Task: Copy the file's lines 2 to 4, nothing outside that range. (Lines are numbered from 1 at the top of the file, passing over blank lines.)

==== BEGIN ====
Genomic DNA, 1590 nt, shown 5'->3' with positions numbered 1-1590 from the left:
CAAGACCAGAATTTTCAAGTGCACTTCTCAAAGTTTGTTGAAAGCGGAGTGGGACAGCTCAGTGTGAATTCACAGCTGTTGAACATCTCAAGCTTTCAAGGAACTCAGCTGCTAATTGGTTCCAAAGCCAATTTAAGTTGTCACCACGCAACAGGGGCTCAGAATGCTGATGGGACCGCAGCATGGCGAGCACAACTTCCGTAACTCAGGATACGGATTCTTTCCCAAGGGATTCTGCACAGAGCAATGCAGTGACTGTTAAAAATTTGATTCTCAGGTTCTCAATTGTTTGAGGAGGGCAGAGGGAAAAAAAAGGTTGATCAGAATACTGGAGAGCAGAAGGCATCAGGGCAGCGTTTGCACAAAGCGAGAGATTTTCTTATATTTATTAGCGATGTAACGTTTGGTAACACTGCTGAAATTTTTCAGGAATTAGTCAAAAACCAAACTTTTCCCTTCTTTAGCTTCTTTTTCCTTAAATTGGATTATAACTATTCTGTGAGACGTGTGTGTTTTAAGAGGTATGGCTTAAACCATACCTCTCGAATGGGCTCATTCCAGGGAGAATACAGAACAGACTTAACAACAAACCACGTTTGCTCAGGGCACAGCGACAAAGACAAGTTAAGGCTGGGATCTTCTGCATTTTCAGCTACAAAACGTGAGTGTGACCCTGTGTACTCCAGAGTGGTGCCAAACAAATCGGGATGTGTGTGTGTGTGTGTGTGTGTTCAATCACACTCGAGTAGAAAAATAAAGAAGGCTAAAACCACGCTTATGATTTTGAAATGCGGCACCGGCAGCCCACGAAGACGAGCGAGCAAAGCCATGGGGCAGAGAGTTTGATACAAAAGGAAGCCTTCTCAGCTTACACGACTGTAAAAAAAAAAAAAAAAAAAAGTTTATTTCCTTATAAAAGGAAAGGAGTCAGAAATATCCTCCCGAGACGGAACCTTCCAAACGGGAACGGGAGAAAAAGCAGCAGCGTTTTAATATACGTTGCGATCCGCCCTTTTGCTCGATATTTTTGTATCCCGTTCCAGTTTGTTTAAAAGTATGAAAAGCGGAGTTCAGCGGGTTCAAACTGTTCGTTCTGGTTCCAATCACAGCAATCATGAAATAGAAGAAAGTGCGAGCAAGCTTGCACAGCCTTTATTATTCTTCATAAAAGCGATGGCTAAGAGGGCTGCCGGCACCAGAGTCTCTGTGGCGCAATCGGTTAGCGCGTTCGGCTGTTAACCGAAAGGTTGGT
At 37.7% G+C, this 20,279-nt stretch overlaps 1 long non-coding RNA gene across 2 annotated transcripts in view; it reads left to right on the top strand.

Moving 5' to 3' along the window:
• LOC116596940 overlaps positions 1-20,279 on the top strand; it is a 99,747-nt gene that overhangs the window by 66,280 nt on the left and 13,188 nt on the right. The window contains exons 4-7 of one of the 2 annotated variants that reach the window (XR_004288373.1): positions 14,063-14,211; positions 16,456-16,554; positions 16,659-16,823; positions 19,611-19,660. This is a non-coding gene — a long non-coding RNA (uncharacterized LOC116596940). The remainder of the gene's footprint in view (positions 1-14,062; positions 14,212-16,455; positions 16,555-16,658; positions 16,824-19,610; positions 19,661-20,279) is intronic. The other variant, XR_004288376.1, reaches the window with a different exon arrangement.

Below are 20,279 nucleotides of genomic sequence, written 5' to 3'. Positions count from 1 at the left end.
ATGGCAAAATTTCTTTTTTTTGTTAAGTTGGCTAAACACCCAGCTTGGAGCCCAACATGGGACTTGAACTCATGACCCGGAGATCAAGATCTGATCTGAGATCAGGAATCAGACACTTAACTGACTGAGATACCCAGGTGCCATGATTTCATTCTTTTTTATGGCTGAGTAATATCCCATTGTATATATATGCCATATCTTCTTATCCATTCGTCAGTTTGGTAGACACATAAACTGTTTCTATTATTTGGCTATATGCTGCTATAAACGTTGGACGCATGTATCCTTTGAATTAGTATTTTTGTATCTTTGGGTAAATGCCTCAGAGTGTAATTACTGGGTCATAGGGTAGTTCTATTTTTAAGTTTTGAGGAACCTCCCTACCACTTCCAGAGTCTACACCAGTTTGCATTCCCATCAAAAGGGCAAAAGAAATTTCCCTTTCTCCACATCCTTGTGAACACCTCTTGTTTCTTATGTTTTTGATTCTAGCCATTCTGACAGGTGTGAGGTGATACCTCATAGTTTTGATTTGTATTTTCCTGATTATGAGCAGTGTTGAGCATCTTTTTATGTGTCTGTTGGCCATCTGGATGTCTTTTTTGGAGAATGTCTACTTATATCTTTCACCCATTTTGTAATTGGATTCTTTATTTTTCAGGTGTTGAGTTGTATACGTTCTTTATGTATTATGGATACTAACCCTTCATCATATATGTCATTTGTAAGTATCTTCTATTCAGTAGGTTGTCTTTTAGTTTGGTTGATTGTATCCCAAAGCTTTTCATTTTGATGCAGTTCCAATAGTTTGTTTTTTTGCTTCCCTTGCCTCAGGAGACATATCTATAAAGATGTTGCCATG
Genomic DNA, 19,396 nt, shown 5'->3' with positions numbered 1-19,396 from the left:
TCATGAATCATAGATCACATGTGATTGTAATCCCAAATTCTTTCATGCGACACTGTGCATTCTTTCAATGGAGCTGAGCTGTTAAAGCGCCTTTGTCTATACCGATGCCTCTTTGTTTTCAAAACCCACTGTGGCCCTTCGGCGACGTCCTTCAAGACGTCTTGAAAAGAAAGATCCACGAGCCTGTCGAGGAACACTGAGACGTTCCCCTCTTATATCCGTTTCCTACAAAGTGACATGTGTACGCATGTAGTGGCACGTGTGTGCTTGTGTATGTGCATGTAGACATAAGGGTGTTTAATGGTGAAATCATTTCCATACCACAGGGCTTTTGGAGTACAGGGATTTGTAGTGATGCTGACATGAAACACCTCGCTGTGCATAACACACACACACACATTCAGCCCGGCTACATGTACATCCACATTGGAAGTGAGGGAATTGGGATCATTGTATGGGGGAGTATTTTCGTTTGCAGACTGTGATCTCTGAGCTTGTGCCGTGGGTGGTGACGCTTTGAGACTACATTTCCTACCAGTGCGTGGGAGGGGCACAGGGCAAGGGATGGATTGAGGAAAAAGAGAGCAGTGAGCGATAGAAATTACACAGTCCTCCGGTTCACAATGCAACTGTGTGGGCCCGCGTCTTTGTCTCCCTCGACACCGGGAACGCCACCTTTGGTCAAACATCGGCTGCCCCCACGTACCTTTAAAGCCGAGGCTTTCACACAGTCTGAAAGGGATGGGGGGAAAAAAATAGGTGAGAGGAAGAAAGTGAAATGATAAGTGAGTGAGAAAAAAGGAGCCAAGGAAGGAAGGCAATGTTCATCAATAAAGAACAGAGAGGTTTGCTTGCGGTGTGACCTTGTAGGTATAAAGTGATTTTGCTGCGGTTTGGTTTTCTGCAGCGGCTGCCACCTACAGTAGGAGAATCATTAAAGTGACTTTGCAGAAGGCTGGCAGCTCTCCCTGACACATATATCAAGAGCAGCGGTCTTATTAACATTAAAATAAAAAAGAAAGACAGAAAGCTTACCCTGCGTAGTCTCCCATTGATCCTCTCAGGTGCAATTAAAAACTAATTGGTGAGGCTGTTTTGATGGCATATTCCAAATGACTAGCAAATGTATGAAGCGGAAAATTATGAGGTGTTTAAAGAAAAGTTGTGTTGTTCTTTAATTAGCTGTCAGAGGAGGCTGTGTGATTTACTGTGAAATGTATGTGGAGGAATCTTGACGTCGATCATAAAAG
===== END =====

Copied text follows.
CAAGACCAGAATTTTCAAGTGCACTTCTCAAAGTTTGTTGAAAGCGGAGTGGGACAGCTCAGTGTGAATTCACAGCTGTTGAACATCTCAAGCTTTCAAGGAACTCAGCTGCTAATTGGTTCCAAAGCCAATTTAAGTTGTCACCACGCAACAGGGGCTCAGAATGCTGATGGGACCGCAGCATGGCGAGCACAACTTCCGTAACTCAGGATACGGATTCTTTCCCAAGGGATTCTGCACAGAGCAATGCAGTGACTGTTAAAAATTTGATTCTCAGGTTCTCAATTGTTTGAGGAGGGCAGAGGGAAAAAAAAGGTTGATCAGAATACTGGAGAGCAGAAGGCATCAGGGCAGCGTTTGCACAAAGCGAGAGATTTTCTTATATTTATTAGCGATGTAACGTTTGGTAACACTGCTGAAATTTTTCAGGAATTAGTCAAAAACCAAACTTTTCCCTTCTTTAGCTTCTTTTTCCTTAAATTGGATTATAACTATTCTGTGAGACGTGTGTGTTTTAAGAGGTATGGCTTAAACCATACCTCTCGAATGGGCTCATTCCAGGGAGAATACAGAACAGACTTAACAACAAACCACGTTTGCTCAGGGCACAGCGACAAAGACAAGTTAAGGCTGGGATCTTCTGCATTTTCAGCTACAAAACGTGAGTGTGACCCTGTGTACTCCAGAGTGGTGCCAAACAAATCGGGATGTGTGTGTGTGTGTGTGTGTGTTCAATCACACTCGAGTAGAAAAATAAAGAAGGCTAAAACCACGCTTATGATTTTGAAATGCGGCACCGGCAGCCCACGAAGACGAGCGAGCAAAGCCATGGGGCAGAGAGTTTGATACAAAAGGAAGCCTTCTCAGCTTACACGACTGTAAAAAAAAAAAAAAAAAAAAGTTTATTTCCTTATAAAAGGAAAGGAGTCAGAAATATCCTCCCGAGACGGAACCTTCCAAACGGGAACGGGAGAAAAAGCAGCAGCGTTTTAATATACGTTGCGATCCGCCCTTTTGCTCGATATTTTTGTATCCCGTTCCAGTTTGTTTAAAAGTATGAAAAGCGGAGTTCAGCGGGTTCAAACTGTTCGTTCTGGTTCCAATCACAGCAATCATGAAATAGAAGAAAGTGCGAGCAAGCTTGCACAGCCTTTATTATTCTTCATAAAAGCGATGGCTAAGAGGGCTGCCGGCACCAGAGTCTCTGTGGCGCAATCGGTTAGCGCGTTCGGCTGTTAACCGAAAGGTTGGT
At 37.7% G+C, this 20,279-nt stretch overlaps 1 long non-coding RNA gene across 2 annotated transcripts in view; it reads left to right on the top strand.

Moving 5' to 3' along the window: